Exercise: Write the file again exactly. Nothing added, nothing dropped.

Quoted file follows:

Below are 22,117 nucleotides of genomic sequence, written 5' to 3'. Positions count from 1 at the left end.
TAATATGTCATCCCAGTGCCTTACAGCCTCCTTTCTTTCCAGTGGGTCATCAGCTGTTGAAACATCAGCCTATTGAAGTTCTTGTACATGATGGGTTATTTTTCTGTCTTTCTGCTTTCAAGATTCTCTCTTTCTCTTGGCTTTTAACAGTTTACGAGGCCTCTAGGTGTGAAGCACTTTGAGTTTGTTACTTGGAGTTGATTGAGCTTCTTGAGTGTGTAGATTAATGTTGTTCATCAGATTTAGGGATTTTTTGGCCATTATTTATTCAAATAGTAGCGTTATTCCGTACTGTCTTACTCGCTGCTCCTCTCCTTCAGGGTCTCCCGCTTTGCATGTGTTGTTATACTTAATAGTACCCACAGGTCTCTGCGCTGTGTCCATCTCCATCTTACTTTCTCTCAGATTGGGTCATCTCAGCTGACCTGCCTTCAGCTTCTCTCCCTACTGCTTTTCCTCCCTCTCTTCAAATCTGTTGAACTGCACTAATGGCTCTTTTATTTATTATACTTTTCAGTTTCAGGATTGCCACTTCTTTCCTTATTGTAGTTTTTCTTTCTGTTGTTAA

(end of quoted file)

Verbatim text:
Below are 22,117 nucleotides of genomic sequence, written 5' to 3'. Positions count from 1 at the left end.
TAATATGTCATCCCAGTGCCTTACAGCCTCCTTTCTTTCCAGTGGGTCATCAGCTGTTGAAACATCAGCCTATTGAAGTTCTTGTACATGATGGGTTATTTTTCTGTCTTTCTGCTTTCAAGATTCTCTCTTTCTCTTGGCTTTTAACAGTTTACGAGGCCTCTAGGTGTGAAGCACTTTGAGTTTGTTACTTGGAGTTGATTGAGCTTCTTGAGTGTGTAGATTAATGTTGTTCATCAGATTTAGGGATTTTTTGGCCATTATTTATTCAAATAGTAGCGTTATTCCGTACTGTCTTACTCGCTGCTCCTCTCCTTCAGGGTCTCCCGCTTTGCATGTGTTGTTATACTTAATAGTACCCACAGGTCTCTGCGCTGTGTCCATCTCCATCTTACTTTCTCTCAGATTGGGTCATCTCAGCTGACCTGCCTTCAGCTTCTCTCCCTACTGCTTTTCCTCCCTCTCTTCAAATCTGTTGAACTGCACTAATGGCTCTTTTATTTATTATACTTTTCAGTTTCAGGATTGCCACTTCTTTCCTTATTGTAGTTTTTCTTTCTGTTGTTAA